In this phase insulin resistance increases and therefore your ability to handle carbohydrates reduces and your body shifts to using more fat for fuel. For this reason, decreasing carbohydrate intake slightly can be helpful. Reduce if from processed carbohydrate foods though, bananas and potatoes are still good for you!
Appetite control may start to get harder and energy requirements are actually increased. Increasing fat and protein intake can help with both of these issues. Decrease carbohydrates slightly.
Phase 4: The Late Luteal Phase
(the week or so before your period, PMS week)
Research has shown that food intake naturally increases in this premenstrual phase and more so in women who have premenstrual syndrome (PMS) symptoms. This could be due to mood disturbances in the week before your period that lead to more emotional (or F it style) eating. Interestingly, studies show that eating chocolate in the premenstrual week increases adherence to a weight loss diet (3). This means that if cravings are coming for you, you might as well work with them so that they are more easily managed.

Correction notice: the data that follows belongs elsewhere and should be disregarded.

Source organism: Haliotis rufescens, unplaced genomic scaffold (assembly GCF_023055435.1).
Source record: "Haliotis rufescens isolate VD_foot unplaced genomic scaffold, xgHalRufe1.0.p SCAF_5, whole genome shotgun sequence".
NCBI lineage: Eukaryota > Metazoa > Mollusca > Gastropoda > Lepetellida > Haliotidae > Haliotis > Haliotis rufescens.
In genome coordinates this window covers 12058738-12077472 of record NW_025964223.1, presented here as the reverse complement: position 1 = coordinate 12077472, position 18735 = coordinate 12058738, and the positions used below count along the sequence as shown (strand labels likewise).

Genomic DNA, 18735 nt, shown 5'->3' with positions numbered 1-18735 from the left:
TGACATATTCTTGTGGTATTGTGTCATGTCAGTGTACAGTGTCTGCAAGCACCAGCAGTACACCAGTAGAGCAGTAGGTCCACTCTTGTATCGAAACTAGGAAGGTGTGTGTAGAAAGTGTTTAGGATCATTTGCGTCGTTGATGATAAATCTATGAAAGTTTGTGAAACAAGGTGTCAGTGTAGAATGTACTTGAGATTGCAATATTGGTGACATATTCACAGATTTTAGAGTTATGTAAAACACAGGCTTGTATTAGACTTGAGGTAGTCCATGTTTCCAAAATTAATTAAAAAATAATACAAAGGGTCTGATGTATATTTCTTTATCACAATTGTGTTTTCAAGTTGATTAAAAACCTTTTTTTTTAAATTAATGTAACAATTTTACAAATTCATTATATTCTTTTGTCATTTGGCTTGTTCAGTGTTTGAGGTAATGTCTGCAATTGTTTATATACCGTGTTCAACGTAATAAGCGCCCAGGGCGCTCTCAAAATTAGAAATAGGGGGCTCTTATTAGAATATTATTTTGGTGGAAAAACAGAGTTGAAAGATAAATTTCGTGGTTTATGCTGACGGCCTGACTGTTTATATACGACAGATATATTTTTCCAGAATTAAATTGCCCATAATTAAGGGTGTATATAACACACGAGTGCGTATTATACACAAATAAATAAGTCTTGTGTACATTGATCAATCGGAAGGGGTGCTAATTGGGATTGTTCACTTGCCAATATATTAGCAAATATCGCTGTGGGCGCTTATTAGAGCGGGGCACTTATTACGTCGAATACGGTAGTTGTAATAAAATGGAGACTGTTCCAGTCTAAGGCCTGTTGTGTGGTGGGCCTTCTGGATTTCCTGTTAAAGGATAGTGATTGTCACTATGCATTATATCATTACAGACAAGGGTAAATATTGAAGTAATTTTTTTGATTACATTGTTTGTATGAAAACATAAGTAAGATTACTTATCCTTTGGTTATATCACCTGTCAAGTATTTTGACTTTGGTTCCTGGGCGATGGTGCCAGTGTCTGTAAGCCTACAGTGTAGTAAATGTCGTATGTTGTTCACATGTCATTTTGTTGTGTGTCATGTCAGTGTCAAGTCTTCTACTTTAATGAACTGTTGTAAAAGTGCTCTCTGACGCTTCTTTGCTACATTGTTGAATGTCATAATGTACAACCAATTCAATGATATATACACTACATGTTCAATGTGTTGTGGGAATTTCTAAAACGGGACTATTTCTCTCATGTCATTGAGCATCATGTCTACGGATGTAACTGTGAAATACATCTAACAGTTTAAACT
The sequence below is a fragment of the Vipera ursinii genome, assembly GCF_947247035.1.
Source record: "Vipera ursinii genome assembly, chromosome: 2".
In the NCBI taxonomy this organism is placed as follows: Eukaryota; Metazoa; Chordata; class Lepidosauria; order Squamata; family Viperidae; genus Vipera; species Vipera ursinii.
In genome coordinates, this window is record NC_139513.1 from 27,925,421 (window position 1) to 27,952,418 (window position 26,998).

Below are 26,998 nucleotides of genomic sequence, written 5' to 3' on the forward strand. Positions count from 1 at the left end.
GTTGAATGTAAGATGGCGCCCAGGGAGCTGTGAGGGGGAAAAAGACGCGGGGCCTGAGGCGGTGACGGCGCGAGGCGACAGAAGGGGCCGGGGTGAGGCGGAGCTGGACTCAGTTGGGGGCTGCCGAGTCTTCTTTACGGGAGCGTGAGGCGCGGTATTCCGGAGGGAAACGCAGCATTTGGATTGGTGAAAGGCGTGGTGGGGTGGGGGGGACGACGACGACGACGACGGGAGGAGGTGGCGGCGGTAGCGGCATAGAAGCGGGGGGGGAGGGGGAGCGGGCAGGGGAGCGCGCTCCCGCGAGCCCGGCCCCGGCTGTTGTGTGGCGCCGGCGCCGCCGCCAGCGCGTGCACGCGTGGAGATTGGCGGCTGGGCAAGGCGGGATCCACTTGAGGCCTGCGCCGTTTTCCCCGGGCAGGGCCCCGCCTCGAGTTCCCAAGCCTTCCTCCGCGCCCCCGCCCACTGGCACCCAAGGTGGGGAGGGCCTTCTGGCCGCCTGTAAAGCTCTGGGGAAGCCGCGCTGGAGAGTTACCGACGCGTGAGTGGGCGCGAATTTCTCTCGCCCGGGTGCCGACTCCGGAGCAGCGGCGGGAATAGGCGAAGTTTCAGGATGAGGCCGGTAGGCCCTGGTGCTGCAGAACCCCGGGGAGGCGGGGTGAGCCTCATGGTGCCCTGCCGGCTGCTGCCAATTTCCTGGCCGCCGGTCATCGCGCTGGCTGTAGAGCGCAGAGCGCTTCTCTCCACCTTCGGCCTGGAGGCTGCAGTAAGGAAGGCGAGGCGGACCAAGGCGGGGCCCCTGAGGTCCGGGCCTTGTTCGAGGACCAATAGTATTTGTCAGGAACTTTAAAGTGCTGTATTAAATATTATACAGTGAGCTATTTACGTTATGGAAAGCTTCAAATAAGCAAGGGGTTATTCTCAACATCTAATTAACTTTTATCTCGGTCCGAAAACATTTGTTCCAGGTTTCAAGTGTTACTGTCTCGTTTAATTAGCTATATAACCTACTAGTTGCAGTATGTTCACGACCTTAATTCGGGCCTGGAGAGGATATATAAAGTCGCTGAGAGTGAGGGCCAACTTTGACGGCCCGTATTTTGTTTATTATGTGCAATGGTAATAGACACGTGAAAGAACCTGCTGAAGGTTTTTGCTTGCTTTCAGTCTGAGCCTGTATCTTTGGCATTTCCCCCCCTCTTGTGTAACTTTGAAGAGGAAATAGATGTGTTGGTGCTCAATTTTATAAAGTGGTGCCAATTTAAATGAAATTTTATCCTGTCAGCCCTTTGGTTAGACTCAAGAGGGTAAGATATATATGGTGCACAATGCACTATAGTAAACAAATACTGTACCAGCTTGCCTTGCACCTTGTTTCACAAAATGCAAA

In this phase you will still have increased energy needs, less stable blood sugar and hormones favouring an increase in appetite. Decrease carbohydrates slightly, ideally from processed sources and up your protein and fat intake to manage appetite and cover your increased energy requirements.
Sodium retention increases in this phase and that means water retention. Don’t weigh yourself in this phase. Especially if you’re feeling emotional too, just don’t! Increasing potassium containing foods such as potatoes, spinach, bananas, shellfish etc. and limiting sodium can help with this. Honestly, I wouldn’t worry about it though, this is not affecting your health or much about your appearance, it will pass.
Food intake will naturally increase. Allow yourself some of the food you are craving, it can help you stay on track in the long run. Slightly decrease overall carbohydrate and slightly increase fat and protein to help your appetite. There may be water retention in this phase, don’t worry about it!
Let’s Sum it Up
Hormones and the menstrual cycle can hugely affect our diet. Eating for your cycle could help you to have an easier time whilst supporting your body's needs. In the menstrual phase (period) eating an anti-inflammatory diet could reduce period pain. Appetite regulation is easier here and in the following week, so this is a great time to work on healthy eating habits.
In the late follicular phase (week after period) you may want to increase carbohydrate and really push your exercise intensity. Make sure you have enough protein to recover.
In the luteal phases (the week before and the week of PMS time) appetite regulation starts to drop and energy requirements increase. Increasing fat and protein intake can help with this. Your ability to handle carbohydrates starts to drop so reduce carbohydrates slightly in this phase. Only from nutrient void, processed foods though! Having said that in the late luteal phase (PMS week) having some chocolate may actually help to keep you on track. Listen to your body!